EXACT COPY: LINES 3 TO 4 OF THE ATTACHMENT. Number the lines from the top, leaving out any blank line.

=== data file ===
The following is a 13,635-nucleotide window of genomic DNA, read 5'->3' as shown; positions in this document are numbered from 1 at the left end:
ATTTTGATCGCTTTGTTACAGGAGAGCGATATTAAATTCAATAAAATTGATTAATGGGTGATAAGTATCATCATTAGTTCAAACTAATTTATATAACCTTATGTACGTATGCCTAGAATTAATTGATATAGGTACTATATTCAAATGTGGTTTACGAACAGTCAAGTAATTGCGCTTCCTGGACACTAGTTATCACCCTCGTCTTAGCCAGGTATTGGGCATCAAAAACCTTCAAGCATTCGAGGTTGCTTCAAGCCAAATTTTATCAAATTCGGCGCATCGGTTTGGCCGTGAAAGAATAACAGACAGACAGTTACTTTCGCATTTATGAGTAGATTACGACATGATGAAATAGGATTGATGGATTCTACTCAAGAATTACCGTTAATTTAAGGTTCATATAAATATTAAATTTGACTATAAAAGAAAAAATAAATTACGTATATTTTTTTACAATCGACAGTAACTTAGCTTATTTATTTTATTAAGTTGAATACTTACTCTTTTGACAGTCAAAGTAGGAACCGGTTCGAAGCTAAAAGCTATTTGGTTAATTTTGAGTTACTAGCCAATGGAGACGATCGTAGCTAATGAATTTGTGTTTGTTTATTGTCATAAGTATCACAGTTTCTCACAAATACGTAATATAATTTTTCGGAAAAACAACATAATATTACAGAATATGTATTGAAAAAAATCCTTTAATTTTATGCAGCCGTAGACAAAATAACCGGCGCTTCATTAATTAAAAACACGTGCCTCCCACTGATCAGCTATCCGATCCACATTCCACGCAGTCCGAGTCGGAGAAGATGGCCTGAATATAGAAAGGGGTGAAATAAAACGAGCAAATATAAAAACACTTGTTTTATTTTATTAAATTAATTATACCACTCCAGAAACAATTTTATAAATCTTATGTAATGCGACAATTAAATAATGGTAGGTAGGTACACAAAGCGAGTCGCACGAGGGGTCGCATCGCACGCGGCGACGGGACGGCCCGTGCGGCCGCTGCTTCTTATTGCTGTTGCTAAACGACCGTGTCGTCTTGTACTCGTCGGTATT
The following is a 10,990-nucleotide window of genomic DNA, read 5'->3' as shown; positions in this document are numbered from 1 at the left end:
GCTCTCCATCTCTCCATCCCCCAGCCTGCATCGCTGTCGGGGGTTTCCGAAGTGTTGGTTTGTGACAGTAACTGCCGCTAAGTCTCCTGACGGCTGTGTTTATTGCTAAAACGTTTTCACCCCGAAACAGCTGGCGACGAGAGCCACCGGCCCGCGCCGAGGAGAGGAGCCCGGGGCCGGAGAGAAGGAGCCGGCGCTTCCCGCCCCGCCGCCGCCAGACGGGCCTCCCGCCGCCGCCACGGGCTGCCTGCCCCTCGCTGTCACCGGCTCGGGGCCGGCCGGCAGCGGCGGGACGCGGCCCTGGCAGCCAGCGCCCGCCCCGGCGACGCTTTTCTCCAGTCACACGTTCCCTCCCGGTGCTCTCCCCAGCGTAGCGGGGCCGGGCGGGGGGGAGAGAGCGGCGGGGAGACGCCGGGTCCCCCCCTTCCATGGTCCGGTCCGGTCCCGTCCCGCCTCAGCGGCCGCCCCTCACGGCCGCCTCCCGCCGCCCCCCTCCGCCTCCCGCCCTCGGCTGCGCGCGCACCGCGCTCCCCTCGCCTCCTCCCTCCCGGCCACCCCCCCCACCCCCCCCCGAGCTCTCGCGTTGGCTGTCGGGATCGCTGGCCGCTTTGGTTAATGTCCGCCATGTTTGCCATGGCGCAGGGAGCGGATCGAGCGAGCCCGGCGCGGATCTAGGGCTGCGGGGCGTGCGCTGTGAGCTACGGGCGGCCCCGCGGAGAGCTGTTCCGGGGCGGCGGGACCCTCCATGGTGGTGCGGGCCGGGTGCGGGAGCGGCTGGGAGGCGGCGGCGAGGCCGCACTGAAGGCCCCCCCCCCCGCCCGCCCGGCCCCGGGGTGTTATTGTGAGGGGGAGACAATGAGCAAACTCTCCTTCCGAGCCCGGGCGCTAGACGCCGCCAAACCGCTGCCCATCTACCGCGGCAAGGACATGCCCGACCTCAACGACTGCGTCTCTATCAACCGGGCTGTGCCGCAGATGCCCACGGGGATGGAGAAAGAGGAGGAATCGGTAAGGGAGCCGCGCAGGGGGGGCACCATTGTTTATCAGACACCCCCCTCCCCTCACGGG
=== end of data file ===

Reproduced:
The following is a 10,990-nucleotide window of genomic DNA, read 5'->3' as shown; positions in this document are numbered from 1 at the left end:
GCTCTCCATCTCTCCATCCCCCAGCCTGCATCGCTGTCGGGGGTTTCCGAAGTGTTGGTTTGTGACAGTAACTGCCGCTAAGTCTCCTGACGGCTGTGTTTATTGCTAAAACGTTTTCACCCCGAAACAGCTGGCGACGAGAGCCACCGGCCCGCGCCGAGGAGAGGAGCCCGGGGCCGGAGAGAAGGAGCCGGCGCTTCCCGCCCCGCCGCCGCCAGACGGGCCTCCCGCCGCCGCCACGGGCTGCCTGCCCCTCGCTGTCACCGGCTCGGGGCCGGCCGGCAGCGGCGGGACGCGGCCCTGGCAGCCAGCGCCCGCCCCGGCGACGCTTTTCTCCAGTCACACGTTCCCTCCCGGTGCTCTCCCCAGCGTAGCGGGGCCGGGCGGGGGGGAGAGAGCGGCGGGGAGACGCCGGGTCCCCCCCTTCCATGGTCCGGTCCGGTCCCGTCCCGCCTCAGCGGCCGCCCCTCACGGCCGCCTCCCGCCGCCCCCCTCCGCCTCCCGCCCTCGGCTGCGCGCGCACCGCGCTCCCCTCGCCTCCTCCCTCCCGGCCACCCCCCCCACCCCCCCCCGAGCTCTCGCGTTGGCTGTCGGGATCGCTGGCCGCTTTGGTTAATGTCCGCCATGTTTGCCATGGCGCAGGGAGCGGATCGAGCGAGCCCGGCGCGGATCTAGGGCTGCGGGGCGTGCGCTGTGAGCTACGGGCGGCCCCGCGGAGAGCTGTTCCGGGGCGGCGGGACCCTCCATGGTGGTGCGGGCCGGGTGCGGGAGCGGCTGGGAGGCGGCGGCGAGGCCGCACTGAAGGCCCCCCCCCCCGCCCGCCCGGCCCCGGGGTGTTATTGTGAGGGGGAGACAATGAGCAAACTCTCCTTCCGAGCCCGGGCGCTAGACGCCGCCAAACCGCTGCCCATCTACCGCGGCAAGGACATGCCCGACCTCAACGACTGCGTCTCTATCAACCGGGCTGTGCCGCAGATGCCCACGGGGATGGAGAAAGAGGAGGAATCGGTAAGGGAGCCGCGCAGGGGGGGCACCATTGTTTATCAGACACCCCCCTCCCCTCACGGG